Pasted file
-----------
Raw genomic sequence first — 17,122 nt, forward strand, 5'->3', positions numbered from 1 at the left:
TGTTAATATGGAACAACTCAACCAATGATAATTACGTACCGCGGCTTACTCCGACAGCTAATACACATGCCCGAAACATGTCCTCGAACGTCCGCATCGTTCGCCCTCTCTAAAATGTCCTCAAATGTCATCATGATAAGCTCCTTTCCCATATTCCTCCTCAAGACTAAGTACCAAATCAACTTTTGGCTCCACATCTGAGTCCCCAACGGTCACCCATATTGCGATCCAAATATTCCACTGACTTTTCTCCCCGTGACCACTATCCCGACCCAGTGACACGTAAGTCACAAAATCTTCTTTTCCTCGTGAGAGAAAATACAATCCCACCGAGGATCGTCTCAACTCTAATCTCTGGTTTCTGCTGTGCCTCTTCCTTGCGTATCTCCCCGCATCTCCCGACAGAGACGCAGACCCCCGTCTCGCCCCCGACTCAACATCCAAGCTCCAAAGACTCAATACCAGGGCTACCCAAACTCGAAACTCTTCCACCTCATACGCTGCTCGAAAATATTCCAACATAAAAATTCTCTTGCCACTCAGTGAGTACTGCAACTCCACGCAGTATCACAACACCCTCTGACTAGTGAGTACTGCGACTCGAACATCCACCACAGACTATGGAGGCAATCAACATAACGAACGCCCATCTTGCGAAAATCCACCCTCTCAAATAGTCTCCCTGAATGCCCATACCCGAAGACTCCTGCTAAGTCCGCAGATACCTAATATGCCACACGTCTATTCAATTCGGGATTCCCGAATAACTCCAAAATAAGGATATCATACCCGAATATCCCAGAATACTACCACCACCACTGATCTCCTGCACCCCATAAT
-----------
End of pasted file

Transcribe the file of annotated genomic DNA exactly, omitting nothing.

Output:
Raw genomic sequence first — 17,122 nt, forward strand, 5'->3', positions numbered from 1 at the left:
TGTTAATATGGAACAACTCAACCAATGATAATTACGTACCGCGGCTTACTCCGACAGCTAATACACATGCCCGAAACATGTCCTCGAACGTCCGCATCGTTCGCCCTCTCTAAAATGTCCTCAAATGTCATCATGATAAGCTCCTTTCCCATATTCCTCCTCAAGACTAAGTACCAAATCAACTTTTGGCTCCACATCTGAGTCCCCAACGGTCACCCATATTGCGATCCAAATATTCCACTGACTTTTCTCCCCGTGACCACTATCCCGACCCAGTGACACGTAAGTCACAAAATCTTCTTTTCCTCGTGAGAGAAAATACAATCCCACCGAGGATCGTCTCAACTCTAATCTCTGGTTTCTGCTGTGCCTCTTCCTTGCGTATCTCCCCGCATCTCCCGACAGAGACGCAGACCCCCGTCTCGCCCCCGACTCAACATCCAAGCTCCAAAGACTCAATACCAGGGCTACCCAAACTCGAAACTCTTCCACCTCATACGCTGCTCGAAAATATTCCAACATAAAAATTCTCTTGCCACTCAGTGAGTACTGCAACTCCACGCAGTATCACAACACCCTCTGACTAGTGAGTACTGCGACTCGAACATCCACCACAGACTATGGAGGCAATCAACATAACGAACGCCCATCTTGCGAAAATCCACCCTCTCAAATAGTCTCCCTGAATGCCCATACCCGAAGACTCCTGCTAAGTCCGCAGATACCTAATATGCCACACGTCTATTCAATTCGGGATTCCCGAATAACTCCAAAATAAGGATATCATACCCGAATATCCCAGAATACTACCACCACCACTGATCTCCTGCACCCCATAAT